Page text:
“With the aid of the Shiite revolutionaries in Iran and their allies in Syria, two Shiite groups emerged in opposition to Israel’s continued troop presence. In little more than a year, Hezbollah — the ‘Party of God’ — had become one of the most powerful guerrilla groups in the region. By 1985 the Shiites were locked in mortal combat with the same army that had ‘liberated’ them from the Palestinians three years before.”
Lessons about Shiites from Lebanon; from The Oregonian.
“No word yet from the newly liberated Iraqi people about some of them being summarily found guilty of theft, forced at gunpoint to strip, having a racist phrase written on their bodies, and then made to walk naked in public. No doubt the Arab/Muslim world is impressed by this display of ‘democracy,’ ‘freedom,’ ‘due process’ and ‘no cruel or unusual punishment.’”
Sometimes the Geneva Convention is useful, sometimes it’s not. Commentary on the U.S. military’s methods of punishing looters, from The Memory Hole.
“Syria, we might declare in our best John Wayne voice: You can run, but you can’t hide. Saudi Arabia, you overrated tank of blubber, are you out of gas? And Iran, watch it, we have eyes for you. You could be our next real meal. Because when we are feeling this good, we are ready to go, and go again. We must. We have had a real taste. Why, there’s a basket-full of billions to be made in the Middle East just so long as we stay ahead of the trillions of debt that are coming after us.”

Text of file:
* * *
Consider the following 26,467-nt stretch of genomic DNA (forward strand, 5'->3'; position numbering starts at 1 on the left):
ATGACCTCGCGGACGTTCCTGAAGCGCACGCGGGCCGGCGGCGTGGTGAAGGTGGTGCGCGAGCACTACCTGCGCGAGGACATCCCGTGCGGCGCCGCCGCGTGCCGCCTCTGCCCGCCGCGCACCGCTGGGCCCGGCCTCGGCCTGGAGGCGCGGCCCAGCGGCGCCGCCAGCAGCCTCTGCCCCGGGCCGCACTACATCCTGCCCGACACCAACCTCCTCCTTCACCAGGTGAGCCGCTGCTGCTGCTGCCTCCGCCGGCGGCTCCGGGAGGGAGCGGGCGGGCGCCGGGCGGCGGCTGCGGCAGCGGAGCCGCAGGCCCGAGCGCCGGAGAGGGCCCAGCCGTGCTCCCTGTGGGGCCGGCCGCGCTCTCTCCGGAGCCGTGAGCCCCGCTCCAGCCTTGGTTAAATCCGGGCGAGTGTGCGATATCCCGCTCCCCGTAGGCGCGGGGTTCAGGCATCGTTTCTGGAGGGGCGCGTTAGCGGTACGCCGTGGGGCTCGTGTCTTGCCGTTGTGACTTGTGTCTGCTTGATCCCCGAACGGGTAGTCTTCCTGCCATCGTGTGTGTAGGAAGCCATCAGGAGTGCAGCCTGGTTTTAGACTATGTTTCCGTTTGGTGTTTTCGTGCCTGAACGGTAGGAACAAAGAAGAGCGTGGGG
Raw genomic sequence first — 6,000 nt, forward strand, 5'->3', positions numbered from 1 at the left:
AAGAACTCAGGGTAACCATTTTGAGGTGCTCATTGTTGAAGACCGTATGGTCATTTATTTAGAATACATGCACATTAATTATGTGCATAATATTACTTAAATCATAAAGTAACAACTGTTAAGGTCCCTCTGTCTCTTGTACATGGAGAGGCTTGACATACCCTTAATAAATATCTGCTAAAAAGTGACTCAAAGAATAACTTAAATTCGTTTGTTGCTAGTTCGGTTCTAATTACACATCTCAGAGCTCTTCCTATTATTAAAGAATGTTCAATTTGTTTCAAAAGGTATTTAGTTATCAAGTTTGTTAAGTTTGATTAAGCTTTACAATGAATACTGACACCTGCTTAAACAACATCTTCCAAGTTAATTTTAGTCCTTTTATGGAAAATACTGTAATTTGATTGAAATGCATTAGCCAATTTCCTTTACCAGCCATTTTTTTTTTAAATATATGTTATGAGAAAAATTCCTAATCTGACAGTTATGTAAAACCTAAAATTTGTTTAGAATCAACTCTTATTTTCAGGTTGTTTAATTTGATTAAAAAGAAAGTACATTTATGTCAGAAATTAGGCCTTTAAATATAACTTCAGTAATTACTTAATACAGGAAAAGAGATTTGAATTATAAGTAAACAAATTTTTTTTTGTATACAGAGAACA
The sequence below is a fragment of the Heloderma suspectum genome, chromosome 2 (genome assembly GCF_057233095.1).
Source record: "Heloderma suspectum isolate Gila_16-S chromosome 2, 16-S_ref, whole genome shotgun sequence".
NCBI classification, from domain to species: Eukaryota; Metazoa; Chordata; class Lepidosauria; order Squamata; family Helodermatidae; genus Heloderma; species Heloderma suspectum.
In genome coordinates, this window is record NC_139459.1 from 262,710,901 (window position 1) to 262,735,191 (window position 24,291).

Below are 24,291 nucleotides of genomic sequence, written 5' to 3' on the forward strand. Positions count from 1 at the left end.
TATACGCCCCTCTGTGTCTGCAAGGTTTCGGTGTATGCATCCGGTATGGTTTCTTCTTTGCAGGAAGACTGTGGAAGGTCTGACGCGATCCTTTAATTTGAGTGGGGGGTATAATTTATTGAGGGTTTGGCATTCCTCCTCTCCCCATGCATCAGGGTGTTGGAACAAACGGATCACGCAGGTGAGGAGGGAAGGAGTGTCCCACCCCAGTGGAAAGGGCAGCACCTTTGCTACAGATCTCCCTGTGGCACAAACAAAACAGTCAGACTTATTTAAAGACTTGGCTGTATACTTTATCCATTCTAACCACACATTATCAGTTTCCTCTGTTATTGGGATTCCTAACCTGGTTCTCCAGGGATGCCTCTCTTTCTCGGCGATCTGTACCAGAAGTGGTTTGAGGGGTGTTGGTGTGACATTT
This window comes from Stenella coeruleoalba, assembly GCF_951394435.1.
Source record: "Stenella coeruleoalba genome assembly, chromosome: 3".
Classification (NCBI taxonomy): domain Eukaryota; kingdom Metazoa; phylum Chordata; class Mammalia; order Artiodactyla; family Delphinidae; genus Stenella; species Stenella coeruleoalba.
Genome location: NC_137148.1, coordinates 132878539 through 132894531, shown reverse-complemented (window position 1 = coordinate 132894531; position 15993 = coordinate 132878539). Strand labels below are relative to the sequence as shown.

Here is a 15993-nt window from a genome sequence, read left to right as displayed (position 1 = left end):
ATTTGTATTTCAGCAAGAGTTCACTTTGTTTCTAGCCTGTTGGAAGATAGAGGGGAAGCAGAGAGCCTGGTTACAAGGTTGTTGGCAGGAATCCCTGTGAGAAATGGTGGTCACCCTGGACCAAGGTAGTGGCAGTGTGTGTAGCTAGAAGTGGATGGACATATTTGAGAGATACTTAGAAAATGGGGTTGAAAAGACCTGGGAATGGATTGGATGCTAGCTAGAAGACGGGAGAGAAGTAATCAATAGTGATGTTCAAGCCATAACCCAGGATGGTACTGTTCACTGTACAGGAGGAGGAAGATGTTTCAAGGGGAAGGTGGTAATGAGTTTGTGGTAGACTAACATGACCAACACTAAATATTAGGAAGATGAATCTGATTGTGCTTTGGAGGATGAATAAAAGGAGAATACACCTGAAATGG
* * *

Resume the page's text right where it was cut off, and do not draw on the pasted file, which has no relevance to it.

Norman Mailer says we did it all for the sake of the White Male Ego. And we’ll do it again.
“[Howard] Zinn: [O]bserve the map device here — how the map is itself completely Gondor-centric. Rohan and Gondor are treated as though they are the literal center of Middle Earth. Obviously this is because they have men living there. What of places such as Anfalas and Forlindin or Near Harad? One never really hears anything about places like that. And this so-called map casually reveals other places — the Lost Realm, the Northern Waste (lost to whom? wasted how? I ask) — but tells us nothing about them. It is as though the people who live in these places are despicable, and unworthy of mention. Who is producing this tale? What is their agenda? What are their interests and how are those interests being served by this portrayal? Questions we need to ask repeatedly.”
What do Mordor and Iraq have in common? Howard Zinn and Noam Chomsky ruminate on The Fellowship of the Ring. From McSweeney’s.